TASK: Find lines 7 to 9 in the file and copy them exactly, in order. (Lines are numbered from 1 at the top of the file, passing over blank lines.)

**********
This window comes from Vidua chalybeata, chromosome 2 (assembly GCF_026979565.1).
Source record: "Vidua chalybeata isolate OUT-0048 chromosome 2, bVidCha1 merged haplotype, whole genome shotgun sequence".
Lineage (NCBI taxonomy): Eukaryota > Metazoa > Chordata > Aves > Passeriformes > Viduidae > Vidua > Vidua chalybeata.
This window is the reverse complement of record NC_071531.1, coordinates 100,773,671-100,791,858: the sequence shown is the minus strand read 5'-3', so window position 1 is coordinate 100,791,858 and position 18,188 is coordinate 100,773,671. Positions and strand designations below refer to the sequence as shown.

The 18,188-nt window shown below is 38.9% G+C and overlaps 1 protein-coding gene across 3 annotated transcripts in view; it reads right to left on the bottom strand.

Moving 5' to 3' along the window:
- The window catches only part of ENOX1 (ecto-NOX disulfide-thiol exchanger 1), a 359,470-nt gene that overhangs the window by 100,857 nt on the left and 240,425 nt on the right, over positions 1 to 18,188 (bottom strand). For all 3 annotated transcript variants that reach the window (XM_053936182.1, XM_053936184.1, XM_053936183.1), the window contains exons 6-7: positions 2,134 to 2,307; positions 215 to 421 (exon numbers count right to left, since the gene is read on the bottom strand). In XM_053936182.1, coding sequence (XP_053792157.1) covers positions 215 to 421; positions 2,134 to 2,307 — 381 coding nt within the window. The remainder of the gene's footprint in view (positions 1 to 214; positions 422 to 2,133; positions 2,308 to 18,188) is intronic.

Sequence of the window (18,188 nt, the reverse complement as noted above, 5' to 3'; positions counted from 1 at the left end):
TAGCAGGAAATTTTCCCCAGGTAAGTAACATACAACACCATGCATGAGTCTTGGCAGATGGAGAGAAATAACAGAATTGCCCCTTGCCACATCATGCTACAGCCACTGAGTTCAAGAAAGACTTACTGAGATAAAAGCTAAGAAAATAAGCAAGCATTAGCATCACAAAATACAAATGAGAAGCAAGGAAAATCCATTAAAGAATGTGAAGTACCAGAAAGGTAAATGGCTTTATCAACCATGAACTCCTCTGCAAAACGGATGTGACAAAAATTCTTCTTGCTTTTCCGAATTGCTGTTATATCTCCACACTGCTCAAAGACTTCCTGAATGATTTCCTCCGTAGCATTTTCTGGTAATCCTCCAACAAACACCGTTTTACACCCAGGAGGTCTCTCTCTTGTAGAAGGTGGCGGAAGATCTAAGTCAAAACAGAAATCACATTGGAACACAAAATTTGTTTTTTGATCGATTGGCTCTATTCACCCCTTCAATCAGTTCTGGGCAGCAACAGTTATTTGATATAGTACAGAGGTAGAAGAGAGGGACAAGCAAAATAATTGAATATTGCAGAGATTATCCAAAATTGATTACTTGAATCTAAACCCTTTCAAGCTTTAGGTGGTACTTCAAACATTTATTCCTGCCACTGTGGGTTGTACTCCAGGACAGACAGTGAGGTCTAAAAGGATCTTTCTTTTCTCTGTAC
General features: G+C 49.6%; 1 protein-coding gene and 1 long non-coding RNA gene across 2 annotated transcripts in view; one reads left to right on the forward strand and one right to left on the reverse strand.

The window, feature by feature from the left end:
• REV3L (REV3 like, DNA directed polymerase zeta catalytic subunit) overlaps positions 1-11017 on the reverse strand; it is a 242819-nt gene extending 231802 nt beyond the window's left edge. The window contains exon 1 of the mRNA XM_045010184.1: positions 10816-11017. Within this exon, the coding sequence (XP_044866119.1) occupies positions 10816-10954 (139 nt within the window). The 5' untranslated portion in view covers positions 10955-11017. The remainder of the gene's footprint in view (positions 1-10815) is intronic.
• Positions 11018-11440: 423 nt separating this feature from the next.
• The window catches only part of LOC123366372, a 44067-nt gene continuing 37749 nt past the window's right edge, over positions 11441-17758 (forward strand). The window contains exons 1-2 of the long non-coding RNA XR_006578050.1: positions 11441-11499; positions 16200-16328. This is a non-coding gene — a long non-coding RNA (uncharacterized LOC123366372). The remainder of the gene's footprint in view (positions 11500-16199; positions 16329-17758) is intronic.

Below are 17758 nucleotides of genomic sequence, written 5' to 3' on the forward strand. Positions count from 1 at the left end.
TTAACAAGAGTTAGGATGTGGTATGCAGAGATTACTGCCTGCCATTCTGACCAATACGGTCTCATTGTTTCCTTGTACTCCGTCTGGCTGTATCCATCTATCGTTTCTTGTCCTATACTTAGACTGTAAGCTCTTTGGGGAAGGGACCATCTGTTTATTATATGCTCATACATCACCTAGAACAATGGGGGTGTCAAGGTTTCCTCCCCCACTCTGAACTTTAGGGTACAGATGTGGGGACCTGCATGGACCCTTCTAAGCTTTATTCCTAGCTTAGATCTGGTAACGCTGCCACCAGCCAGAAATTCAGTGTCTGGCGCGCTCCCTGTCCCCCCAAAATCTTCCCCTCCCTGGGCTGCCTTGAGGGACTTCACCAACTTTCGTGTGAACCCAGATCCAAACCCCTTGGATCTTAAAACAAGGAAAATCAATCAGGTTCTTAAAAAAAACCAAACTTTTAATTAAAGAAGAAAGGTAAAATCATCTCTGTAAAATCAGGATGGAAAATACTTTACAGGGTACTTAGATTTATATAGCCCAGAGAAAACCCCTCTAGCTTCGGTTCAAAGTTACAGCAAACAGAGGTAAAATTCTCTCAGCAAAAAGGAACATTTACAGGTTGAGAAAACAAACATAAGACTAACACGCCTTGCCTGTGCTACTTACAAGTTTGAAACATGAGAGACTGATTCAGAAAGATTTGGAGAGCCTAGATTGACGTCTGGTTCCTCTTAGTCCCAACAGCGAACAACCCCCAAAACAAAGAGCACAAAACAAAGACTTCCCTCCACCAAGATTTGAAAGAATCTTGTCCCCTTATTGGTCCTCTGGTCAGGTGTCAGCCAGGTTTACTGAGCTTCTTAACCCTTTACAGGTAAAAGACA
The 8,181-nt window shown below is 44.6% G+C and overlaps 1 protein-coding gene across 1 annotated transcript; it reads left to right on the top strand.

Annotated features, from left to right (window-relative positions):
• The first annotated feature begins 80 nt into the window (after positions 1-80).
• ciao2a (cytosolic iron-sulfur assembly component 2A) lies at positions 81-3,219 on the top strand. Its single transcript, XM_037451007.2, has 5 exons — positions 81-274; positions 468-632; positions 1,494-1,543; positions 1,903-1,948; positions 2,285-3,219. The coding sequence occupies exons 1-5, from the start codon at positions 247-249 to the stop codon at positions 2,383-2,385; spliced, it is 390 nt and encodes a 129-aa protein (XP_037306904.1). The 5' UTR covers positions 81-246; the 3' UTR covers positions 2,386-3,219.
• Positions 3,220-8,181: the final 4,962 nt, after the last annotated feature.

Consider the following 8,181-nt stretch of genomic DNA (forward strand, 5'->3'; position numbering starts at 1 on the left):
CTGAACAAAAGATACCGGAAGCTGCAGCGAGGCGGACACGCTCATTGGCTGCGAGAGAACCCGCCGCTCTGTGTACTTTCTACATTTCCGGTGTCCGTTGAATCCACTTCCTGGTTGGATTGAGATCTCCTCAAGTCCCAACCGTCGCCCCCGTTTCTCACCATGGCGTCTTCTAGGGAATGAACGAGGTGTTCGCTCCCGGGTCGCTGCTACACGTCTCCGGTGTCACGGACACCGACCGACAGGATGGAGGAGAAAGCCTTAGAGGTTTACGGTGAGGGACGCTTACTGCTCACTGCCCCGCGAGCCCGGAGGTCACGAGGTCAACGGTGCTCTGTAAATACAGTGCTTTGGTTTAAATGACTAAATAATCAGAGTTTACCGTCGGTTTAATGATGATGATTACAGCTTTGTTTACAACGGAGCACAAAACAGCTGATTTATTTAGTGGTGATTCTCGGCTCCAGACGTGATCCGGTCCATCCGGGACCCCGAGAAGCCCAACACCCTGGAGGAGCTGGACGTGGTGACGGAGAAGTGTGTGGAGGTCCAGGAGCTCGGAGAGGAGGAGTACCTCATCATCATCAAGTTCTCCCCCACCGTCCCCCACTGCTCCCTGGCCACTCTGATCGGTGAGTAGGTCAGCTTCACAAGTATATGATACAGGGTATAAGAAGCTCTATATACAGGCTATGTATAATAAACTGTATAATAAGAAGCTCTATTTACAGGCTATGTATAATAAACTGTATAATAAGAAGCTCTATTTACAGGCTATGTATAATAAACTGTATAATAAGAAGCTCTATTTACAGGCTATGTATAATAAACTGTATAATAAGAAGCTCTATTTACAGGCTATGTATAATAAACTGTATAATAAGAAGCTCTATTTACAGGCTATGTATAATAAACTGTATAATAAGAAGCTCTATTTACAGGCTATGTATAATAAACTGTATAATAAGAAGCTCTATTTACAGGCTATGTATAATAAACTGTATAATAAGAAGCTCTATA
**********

- The window catches only part of ENOX1 (ecto-NOX disulfide-thiol exchanger 1), a 359,470-nt gene that overhangs the window by 100,857 nt on the left and 240,425 nt on the right, over positions 1 to 18,188 (bottom strand). For all 3 annotated transcript variants that reach the window (XM_053936182.1, XM_053936184.1, XM_053936183.1), the window contains exons 6-7: positions 2,134 to 2,307; positions 215 to 421 (exon numbers count right to left, since the gene is read on the bottom strand). In XM_053936182.1, coding sequence (XP_053792157.1) covers positions 215 to 421; positions 2,134 to 2,307 — 381 coding nt within the window. The remainder of the gene's footprint in view (positions 1 to 214; positions 422 to 2,133; positions 2,308 to 18,188) is intronic.

Sequence of the window (18,188 nt, the reverse complement as noted above, 5' to 3'; positions counted from 1 at the left end):
TAGCAGGAAATTTTCCCCAGGTAAGTAACATACAACACCATGCATGAGTCTTGGCAGATGGAGAGAAATAACAGAATTGCCCCTTGCCACATCATGCTACAGCCACTGAGTTCAAGAAAGACTTACTGAGATAAAAGCTAAGAAAATAAGCAAGCATTAGCATCACAAAATACAAATGAGAAGCAAGGAAAATCCATTAAAGAATGTGAAGTACCAGAAAGGTAAATGGCTTTATCAACCATGAACTCCTCTGCAAAACGGATGTGACAAAAATTCTTCTTGCTTTTCCGAATTGCTGTTATATCTCCACACTGCTCAAAGACTTCCTGAATGATTTCCTCCGTAGCATTTTCTGGTAATCCTCCAACAAACACCGTTTTACACCCAGGAGGTCTCTCTCTTGTAGAAGGTGGCGGAAGATCTAAGTCAAAACAGAAATCACATTGGAACACAAAATTTGTTTTTTGATCGATTGGCTCTATTCACCCCTTCAATCAGTTCTGGGCAGCAACAGTTATTTGATATAGTACAGAGGTAGAAGAGAGGGACAAGCAAAATAATTGAATATTGCAGAGATTATCCAAAATTGATTACTTGAATCTAAACCCTTTCAAGCTTTAGGTGGTACTTCAAACATTTATTCCTGCCACTGTGGGTTGTACTCCAGGACAGACAGTGAGGTCTAAAAGGATCTTTCTTTTCTCTGTAC